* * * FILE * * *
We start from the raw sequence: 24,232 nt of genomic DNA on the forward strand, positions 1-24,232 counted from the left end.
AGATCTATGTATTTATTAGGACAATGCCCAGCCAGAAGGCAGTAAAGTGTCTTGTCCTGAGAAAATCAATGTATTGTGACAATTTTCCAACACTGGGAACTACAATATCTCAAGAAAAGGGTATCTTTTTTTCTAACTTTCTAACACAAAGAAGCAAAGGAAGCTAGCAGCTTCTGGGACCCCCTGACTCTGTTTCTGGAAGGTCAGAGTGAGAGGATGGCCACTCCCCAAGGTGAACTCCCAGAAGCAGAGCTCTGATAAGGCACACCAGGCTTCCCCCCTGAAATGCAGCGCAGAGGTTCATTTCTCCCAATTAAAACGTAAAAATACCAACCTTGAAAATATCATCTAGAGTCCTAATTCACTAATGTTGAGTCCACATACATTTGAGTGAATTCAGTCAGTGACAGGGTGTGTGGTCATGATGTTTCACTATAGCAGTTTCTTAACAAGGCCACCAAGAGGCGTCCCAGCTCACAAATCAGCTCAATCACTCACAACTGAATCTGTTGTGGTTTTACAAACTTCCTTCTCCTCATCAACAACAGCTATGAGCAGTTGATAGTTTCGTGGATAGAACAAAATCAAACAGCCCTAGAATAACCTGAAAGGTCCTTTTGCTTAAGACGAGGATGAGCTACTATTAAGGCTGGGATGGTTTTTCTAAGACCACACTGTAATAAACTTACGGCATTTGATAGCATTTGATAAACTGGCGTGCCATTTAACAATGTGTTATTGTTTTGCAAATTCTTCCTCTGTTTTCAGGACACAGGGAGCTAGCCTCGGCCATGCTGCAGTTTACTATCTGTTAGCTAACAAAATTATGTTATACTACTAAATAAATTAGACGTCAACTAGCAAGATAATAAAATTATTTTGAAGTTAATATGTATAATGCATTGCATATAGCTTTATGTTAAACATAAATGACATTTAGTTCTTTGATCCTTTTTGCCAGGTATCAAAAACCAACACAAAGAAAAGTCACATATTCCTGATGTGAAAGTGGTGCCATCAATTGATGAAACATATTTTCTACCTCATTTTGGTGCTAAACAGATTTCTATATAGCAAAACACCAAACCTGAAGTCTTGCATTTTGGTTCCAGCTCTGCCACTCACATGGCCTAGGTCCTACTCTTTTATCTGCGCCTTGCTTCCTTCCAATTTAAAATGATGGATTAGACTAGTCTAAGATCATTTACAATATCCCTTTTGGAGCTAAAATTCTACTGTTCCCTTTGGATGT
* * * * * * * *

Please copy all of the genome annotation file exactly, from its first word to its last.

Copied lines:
We start from the raw sequence: 24,232 nt of genomic DNA on the forward strand, positions 1-24,232 counted from the left end.
AGATCTATGTATTTATTAGGACAATGCCCAGCCAGAAGGCAGTAAAGTGTCTTGTCCTGAGAAAATCAATGTATTGTGACAATTTTCCAACACTGGGAACTACAATATCTCAAGAAAAGGGTATCTTTTTTTCTAACTTTCTAACACAAAGAAGCAAAGGAAGCTAGCAGCTTCTGGGACCCCCTGACTCTGTTTCTGGAAGGTCAGAGTGAGAGGATGGCCACTCCCCAAGGTGAACTCCCAGAAGCAGAGCTCTGATAAGGCACACCAGGCTTCCCCCCTGAAATGCAGCGCAGAGGTTCATTTCTCCCAATTAAAACGTAAAAATACCAACCTTGAAAATATCATCTAGAGTCCTAATTCACTAATGTTGAGTCCACATACATTTGAGTGAATTCAGTCAGTGACAGGGTGTGTGGTCATGATGTTTCACTATAGCAGTTTCTTAACAAGGCCACCAAGAGGCGTCCCAGCTCACAAATCAGCTCAATCACTCACAACTGAATCTGTTGTGGTTTTACAAACTTCCTTCTCCTCATCAACAACAGCTATGAGCAGTTGATAGTTTCGTGGATAGAACAAAATCAAACAGCCCTAGAATAACCTGAAAGGTCCTTTTGCTTAAGACGAGGATGAGCTACTATTAAGGCTGGGATGGTTTTTCTAAGACCACACTGTAATAAACTTACGGCATTTGATAGCATTTGATAAACTGGCGTGCCATTTAACAATGTGTTATTGTTTTGCAAATTCTTCCTCTGTTTTCAGGACACAGGGAGCTAGCCTCGGCCATGCTGCAGTTTACTATCTGTTAGCTAACAAAATTATGTTATACTACTAAATAAATTAGACGTCAACTAGCAAGATAATAAAATTATTTTGAAGTTAATATGTATAATGCATTGCATATAGCTTTATGTTAAACATAAATGACATTTAGTTCTTTGATCCTTTTTGCCAGGTATCAAAAACCAACACAAAGAAAAGTCACATATTCCTGATGTGAAAGTGGTGCCATCAATTGATGAAACATATTTTCTACCTCATTTTGGTGCTAAACAGATTTCTATATAGCAAAACACCAAACCTGAAGTCTTGCATTTTGGTTCCAGCTCTGCCACTCACATGGCCTAGGTCCTACTCTTTTATCTGCGCCTTGCTTCCTTCCAATTTAAAATGATGGATTAGACTAGTCTAAGATCATTTACAATATCCCTTTTGGAGCTAAAATTCTACTGTTCCCTTTGGATGT